While most long-only manag- ers are fully invested, save for frictional cash, long/
short managers vary greatly in both their
net exposures and their betas (which can
be substantially dissimilar from what
the net exposure may imply, because of
differing beta profiles for the long and
short books). Further, many long/short
managers vary their net exposures over
time. In some cases, substantially so.
Done well, that can be a meaningful
source of alpha. But let’s be honest, it’s a
form of market timing — or at least introduces the same risk — even if it’s a result
of the ever-changing opportunity sets
for the long and short books. Generating
alpha on the long book is hard. Generating
alpha on the short book is harder. And
generating alpha with any consistency by
varying net exposure might be the most
difficult thing a manager can do.
We were curious how many manag-
ers vary their net exposure in a material
way over time, and how funds tend to
be positioned at this stage of the cycle.
We looked at holdings-level data (from
Morningstar) for long/short equity
funds over the past 10 years, inclusive of
both existing and obsolete funds. While
we caution that the data set is spotty at
times, here’s what we found:
• Average net exposure across funds
over the 10-year period has been
60%, (median of 61%)
• Average minimum net exposure by
fund has been 32% (median of 34%)
• Average maximum net exposure by
fund has been 88% (median of 91%)
• Range between the minimum and
maximum exposures by fund over
time went from 1% to 253%
That last point gets to the heart of the
question, just how active are managers
in moving their net exposures around?
The answer: quite active.
We segmented funds according to their
min-max ranges in 20% increments. For
example, if Fund X had a minimum net
exposure of 47%, and a maximum exposure of 77%, it would go into the bin covering a 20-40% range. Here are the results:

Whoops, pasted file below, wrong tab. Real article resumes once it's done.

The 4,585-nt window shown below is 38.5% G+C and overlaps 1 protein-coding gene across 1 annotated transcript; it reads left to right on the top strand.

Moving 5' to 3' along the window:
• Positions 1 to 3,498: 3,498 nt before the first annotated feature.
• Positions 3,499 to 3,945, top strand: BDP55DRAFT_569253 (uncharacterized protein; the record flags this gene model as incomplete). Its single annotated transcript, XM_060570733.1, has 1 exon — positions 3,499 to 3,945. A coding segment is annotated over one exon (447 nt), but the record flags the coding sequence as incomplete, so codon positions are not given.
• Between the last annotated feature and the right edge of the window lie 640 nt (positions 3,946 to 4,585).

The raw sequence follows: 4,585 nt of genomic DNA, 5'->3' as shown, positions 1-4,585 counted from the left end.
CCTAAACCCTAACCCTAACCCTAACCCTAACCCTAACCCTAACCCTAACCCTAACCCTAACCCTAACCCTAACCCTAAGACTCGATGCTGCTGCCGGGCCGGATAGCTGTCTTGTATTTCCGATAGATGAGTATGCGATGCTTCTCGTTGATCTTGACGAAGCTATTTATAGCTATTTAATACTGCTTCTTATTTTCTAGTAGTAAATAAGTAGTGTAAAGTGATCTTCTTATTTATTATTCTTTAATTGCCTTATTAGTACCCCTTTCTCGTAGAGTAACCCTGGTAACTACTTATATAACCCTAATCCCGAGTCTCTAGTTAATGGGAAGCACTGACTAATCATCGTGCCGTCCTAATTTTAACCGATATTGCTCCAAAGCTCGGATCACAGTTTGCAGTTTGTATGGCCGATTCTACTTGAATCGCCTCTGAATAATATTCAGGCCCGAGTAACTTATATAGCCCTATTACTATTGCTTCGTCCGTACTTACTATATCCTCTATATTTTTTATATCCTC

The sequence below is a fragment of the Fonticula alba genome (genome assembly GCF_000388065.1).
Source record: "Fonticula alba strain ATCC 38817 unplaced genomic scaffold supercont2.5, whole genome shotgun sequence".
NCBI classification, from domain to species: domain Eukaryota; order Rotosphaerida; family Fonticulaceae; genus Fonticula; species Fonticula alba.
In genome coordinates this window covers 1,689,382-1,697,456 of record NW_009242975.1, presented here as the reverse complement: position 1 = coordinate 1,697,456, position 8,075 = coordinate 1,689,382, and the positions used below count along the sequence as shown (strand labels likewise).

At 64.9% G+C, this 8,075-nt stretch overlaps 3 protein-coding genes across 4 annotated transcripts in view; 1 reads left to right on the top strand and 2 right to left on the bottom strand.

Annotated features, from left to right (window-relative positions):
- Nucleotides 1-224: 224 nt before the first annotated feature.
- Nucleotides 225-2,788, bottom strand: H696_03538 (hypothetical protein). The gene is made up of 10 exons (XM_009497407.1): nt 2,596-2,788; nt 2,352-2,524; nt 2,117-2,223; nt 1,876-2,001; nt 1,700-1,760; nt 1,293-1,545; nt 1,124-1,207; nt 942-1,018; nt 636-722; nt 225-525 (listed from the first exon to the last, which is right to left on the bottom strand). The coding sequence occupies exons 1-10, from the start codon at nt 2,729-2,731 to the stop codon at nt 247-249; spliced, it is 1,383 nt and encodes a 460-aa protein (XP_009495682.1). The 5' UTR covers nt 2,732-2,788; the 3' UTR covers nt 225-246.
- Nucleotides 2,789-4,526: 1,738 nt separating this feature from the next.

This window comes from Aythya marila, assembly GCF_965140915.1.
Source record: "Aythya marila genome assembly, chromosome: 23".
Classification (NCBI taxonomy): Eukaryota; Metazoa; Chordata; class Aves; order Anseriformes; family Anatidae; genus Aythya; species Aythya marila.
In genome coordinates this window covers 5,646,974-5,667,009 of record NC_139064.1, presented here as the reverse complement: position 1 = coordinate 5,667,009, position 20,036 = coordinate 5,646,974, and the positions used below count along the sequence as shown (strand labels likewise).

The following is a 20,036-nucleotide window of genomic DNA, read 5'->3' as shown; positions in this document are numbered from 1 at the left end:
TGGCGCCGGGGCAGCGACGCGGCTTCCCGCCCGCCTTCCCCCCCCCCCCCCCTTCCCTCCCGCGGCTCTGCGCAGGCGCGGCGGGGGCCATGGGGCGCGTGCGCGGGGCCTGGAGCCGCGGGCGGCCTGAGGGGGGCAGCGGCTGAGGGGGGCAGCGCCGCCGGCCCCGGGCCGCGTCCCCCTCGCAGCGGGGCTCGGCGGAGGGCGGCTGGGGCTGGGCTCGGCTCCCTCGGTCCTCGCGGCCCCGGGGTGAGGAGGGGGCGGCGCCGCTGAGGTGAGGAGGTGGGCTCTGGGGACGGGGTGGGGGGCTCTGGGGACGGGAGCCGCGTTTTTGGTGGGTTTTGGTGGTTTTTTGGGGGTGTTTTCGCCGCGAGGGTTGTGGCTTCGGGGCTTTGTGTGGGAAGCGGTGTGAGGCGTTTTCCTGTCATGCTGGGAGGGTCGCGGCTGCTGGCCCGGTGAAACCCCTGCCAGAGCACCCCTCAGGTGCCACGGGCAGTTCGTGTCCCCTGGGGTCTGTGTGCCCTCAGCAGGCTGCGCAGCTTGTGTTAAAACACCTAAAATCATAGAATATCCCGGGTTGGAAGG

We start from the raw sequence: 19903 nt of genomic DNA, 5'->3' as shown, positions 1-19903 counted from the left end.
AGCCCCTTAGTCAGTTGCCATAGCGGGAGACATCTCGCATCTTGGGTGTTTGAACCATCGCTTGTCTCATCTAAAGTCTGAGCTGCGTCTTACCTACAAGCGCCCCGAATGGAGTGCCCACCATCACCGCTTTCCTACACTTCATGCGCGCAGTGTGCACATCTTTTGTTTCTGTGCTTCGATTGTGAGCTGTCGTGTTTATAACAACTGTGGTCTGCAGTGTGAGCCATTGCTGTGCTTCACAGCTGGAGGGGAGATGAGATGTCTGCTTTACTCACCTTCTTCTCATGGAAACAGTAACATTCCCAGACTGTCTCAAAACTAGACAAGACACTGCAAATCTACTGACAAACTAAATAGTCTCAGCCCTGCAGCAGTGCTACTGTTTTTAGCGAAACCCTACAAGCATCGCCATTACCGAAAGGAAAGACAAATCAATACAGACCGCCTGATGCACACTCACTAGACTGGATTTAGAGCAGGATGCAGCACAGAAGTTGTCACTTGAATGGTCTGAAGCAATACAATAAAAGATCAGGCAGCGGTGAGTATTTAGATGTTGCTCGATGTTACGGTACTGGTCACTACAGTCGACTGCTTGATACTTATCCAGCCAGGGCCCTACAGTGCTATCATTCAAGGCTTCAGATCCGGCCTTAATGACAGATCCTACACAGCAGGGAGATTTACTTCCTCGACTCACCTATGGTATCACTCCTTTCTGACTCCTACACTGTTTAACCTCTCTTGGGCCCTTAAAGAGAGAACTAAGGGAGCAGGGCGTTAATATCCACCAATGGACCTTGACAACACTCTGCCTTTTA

No. of Funds Max–Min Range
35 In excess of 80%
Surprisingly, the data indicates that
funds that maintain a relatively static net
exposure are the exception, not the rule.
And this makes the life of asset allocators
difficult. How do you know what your
risk level is going to be when markets
take a turn if the net exposure can float
between 62% and 120%, for example?
Perhaps that is why allocations to long/
short funds tend to be small (often too
small to make any discernable impact),
and why investors frequently use multiple
managers. While these cautious behaviors
may be understandable, investors should
prefer managers that generate alpha con-
sistently on both the long and short books,
while maintaining a fairly tight net expo-
sure. This allows for fewer and larger
allocations (and less ongoing due dili-
gence costs). In this way they can make a
better assessment of what the risk profile
of a fund will be over various points in the
market cycle, eliminating the guesswork
that can make for sleepless nights.
Lastly, for those wondering if manag-
ers are positioning portfolios differently
because of concerns about valuation,
etc., the evidence is mixed. The average
net exposure across all existing funds
currently is around 64% — above the
long-term average of 60%. This suggests
that managers may be taking more risk
to keep up with long-only indices.
But the maximum exposure of 104% is
well below the average maximum expo-
sure of 135%, implying that managers
who can employ leverage are less excited
about doing so in this environment.
Regardless of how managers as a
group are acting, investors in long/
short funds should know exactly how
much equity exposure they are taking
to judge their true equity risk across
their diversified portfolios.
Cliff Stanton, CFA, is Co-Chief Investment
Officer of 361 Capital.
By Cliff Stanton
How Exposed is Your Long/Short Manager?
If you don’t know how much market exposure your long/short manager is
taking to generate returns, it’s time to take a closer look.